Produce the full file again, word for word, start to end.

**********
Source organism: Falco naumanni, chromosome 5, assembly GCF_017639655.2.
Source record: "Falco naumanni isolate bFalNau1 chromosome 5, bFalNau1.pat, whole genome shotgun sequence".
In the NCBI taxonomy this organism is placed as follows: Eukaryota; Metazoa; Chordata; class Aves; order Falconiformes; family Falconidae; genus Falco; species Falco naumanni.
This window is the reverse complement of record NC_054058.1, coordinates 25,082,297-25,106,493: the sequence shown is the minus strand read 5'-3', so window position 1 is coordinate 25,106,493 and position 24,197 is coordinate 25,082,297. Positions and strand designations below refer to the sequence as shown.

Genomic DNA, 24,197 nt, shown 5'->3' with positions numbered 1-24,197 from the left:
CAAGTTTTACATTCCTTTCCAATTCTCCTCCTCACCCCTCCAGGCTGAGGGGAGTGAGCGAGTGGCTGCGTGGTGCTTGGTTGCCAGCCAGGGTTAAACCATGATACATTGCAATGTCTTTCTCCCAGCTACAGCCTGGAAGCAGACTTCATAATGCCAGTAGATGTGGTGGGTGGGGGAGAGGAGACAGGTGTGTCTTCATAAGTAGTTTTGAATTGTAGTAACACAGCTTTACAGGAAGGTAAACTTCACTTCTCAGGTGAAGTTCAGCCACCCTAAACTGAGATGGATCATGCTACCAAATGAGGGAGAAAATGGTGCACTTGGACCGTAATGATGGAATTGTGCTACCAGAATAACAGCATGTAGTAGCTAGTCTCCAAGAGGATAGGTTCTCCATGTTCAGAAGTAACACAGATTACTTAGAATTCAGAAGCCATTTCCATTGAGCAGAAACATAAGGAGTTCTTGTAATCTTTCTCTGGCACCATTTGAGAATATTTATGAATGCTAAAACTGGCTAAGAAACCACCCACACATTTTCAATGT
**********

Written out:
Source organism: Falco naumanni, chromosome 5, assembly GCF_017639655.2.
Source record: "Falco naumanni isolate bFalNau1 chromosome 5, bFalNau1.pat, whole genome shotgun sequence".
In the NCBI taxonomy this organism is placed as follows: Eukaryota; Metazoa; Chordata; class Aves; order Falconiformes; family Falconidae; genus Falco; species Falco naumanni.
This window is the reverse complement of record NC_054058.1, coordinates 25,082,297-25,106,493: the sequence shown is the minus strand read 5'-3', so window position 1 is coordinate 25,106,493 and position 24,197 is coordinate 25,082,297. Positions and strand designations below refer to the sequence as shown.

Genomic DNA, 24,197 nt, shown 5'->3' with positions numbered 1-24,197 from the left:
CAAGTTTTACATTCCTTTCCAATTCTCCTCCTCACCCCTCCAGGCTGAGGGGAGTGAGCGAGTGGCTGCGTGGTGCTTGGTTGCCAGCCAGGGTTAAACCATGATACATTGCAATGTCTTTCTCCCAGCTACAGCCTGGAAGCAGACTTCATAATGCCAGTAGATGTGGTGGGTGGGGGAGAGGAGACAGGTGTGTCTTCATAAGTAGTTTTGAATTGTAGTAACACAGCTTTACAGGAAGGTAAACTTCACTTCTCAGGTGAAGTTCAGCCACCCTAAACTGAGATGGATCATGCTACCAAATGAGGGAGAAAATGGTGCACTTGGACCGTAATGATGGAATTGTGCTACCAGAATAACAGCATGTAGTAGCTAGTCTCCAAGAGGATAGGTTCTCCATGTTCAGAAGTAACACAGATTACTTAGAATTCAGAAGCCATTTCCATTGAGCAGAAACATAAGGAGTTCTTGTAATCTTTCTCTGGCACCATTTGAGAATATTTATGAATGCTAAAACTGGCTAAGAAACCACCCACACATTTTCAATGT